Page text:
Martinez said East Austinites “are a group that is so thirsty and hungry for change for getting what we should have had years ago, that we are willing to do whatever it takes to fight for that—even if it means fighting amongst ourselves.”

meetings show huge disparity in viewpoints

Dianne Galaviz,director of business and economic development, spoke positively about the agency’s progress with the East Austin community at a Capital Metro board committee meeting Wednesday afternoon. Goals for the rail corridor RFQ will be clarified at another meeting on Dec. 4, Galaviz told board members. From that, a scope of work will be developed. That scope of work will be presented in January when the Capital Metro board of directors considers the RFQ.

Board member John Treviño praised the community meetings, saying that Cap Metro staff had been “very responsive” to community questions and concerns. “The whole tenor of the meetings, in general, has been positive,” said Trevino, adding that many appreciated Capital Metro’s openness to addressing areas that had long been eyesores for the community.

Saturday’s meeting, Treviño said, put participants into teams challenged to articulate a vision for the corridor. The resulting goals of each team, Treviño said, were remarkably similar. By using such a process, he said, the transit agency “can avoid allegations that deals are being cut.”

Treviño predicted that staff members would come up with specifics on the corridor plan within the next two to three weeks.

Black contractos complain; Hispanics give award to Rivera

The Austin Police Department, Travis County District Attorney’s Office, US Attorney’s Office and the FBI are conducting an investigation into possible irregularities with the process of awarding city contracts. While the investigation is in process, Lino Rivera, director of the Department of Small and Minority Business Resources, will be reassigned to other duties. A city employee since 1978, Rivera has been head of the DSMBR since February 2000.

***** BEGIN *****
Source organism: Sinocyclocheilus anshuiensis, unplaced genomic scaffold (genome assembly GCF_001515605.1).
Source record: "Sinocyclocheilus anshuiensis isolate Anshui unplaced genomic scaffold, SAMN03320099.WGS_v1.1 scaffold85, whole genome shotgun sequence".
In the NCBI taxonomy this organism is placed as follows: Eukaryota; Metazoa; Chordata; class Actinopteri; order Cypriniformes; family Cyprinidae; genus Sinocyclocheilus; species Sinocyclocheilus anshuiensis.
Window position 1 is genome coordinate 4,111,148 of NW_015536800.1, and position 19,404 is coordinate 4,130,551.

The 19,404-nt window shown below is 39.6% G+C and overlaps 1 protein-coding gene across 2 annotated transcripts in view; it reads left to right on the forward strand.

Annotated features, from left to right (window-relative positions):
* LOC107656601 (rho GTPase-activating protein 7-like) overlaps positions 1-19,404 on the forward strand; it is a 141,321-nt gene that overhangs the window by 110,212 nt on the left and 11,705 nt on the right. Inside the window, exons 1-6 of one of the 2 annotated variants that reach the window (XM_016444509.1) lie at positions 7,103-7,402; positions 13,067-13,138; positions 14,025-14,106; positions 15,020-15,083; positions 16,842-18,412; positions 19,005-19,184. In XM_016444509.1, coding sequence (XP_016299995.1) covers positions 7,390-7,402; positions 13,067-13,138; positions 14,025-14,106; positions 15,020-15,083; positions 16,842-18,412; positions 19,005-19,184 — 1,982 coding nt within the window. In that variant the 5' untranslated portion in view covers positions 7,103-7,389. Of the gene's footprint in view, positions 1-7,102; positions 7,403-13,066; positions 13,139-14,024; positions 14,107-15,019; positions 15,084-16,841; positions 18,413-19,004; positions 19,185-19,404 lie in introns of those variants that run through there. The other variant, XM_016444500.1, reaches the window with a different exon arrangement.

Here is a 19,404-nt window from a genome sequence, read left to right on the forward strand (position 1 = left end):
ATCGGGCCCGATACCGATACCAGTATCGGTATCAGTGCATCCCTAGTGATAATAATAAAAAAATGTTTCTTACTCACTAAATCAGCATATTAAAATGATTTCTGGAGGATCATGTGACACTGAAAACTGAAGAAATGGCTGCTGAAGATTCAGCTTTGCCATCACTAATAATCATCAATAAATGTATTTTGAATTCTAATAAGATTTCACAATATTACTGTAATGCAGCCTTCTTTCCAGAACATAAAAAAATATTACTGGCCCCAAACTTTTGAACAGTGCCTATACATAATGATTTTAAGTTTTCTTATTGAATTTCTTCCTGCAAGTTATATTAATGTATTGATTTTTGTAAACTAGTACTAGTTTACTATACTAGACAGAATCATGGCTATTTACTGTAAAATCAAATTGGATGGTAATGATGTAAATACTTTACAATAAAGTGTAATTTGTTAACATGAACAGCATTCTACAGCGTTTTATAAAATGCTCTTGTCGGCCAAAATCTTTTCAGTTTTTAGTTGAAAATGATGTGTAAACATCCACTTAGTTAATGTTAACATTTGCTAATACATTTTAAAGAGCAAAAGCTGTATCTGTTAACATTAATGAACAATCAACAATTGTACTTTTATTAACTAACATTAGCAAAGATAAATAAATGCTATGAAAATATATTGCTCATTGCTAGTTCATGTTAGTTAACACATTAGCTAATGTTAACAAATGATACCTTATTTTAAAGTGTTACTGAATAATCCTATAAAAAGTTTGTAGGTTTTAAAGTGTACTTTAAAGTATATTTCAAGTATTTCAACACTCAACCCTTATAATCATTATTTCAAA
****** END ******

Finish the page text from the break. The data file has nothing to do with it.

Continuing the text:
“This is the department that helps support our diversity in contracting efforts for minority and small businesses,” said City Manager Toby Futrell. “The first review of allegations of some irregularities began in June.”

Deputy City Manager Joe Canales, who oversees the DSMBR, will handle additional duties in the department until an interim replacement is found.

The Austin Black Contractors Association complained this summer that African-American contractors weren’t getting enough city jobs. (See In Fact Daily, June 12, 2002.) At the same time, the United States Hispanic Contractors Association honored Rivera and the DSMBR, presenting an award to Rivera at its national conference in August (

Tract is one of two finalists for Project Atlantis, says consultant

Development consultant Jim Wittliff told the Zoning and Platting Commission Tuesday that his client needs industrial zoning on a 172-acre tract east of the airport in order to accommodate the mystery drug company looking for an Austin location. The property, owned by a John Lloyd partnership, is near the intersection of FM 973 and Highway 71.

The undeveloped property slopes southeast toward Onion Creek. Part of the land is zoned DR (development reserve) and the remainder is set to be annexed on Dec. 25, Wittliff said. Staff recommended LI-CO zoning, with a number of conditions, including limiting use of land within the 100-year flood plain to water quality installations, stormwater detention and utility crossings.

The city has had a policy of prohibiting building within flood plains since 1986, and generally zones such land RR (rural residential). Wittliff indicated that the contour of the flood plain would be changing because fill dirt would be taken from the site for construction of SH 130.

Since the preferred category for flood plain property is RR, Commission Chair Betty Baker asked, “If we zone LI—all of this tract—when do we get the flood plain zoned RR?”

Wittliff said that would not happen. The 30 acres of flood plain would remain LI, but would serve the rest of the tract as a detention area.

Manager Greg Guernsey told the commission, “If you want to use the land for LI, the land for the parking lot or the detention pond would also have to be zoned LI . . . Although the (flood plain) area would be zoned LI, you wouldn’t have a warehouse or parking lots . . . Without that zoning, you could not build the detention pond.”

Wittliff said the drug company had narrowed its search for what the Greater Austin Chamber of Commerce has dubbed Project Atlantis. “The unnamed pharmaceutical plant that Austin is coveting . . . this is one of two finalists for the site,” he said, so the zoning question is “rather critical.” He added, “I think this project is going to be in complete compliance with all city regulations.”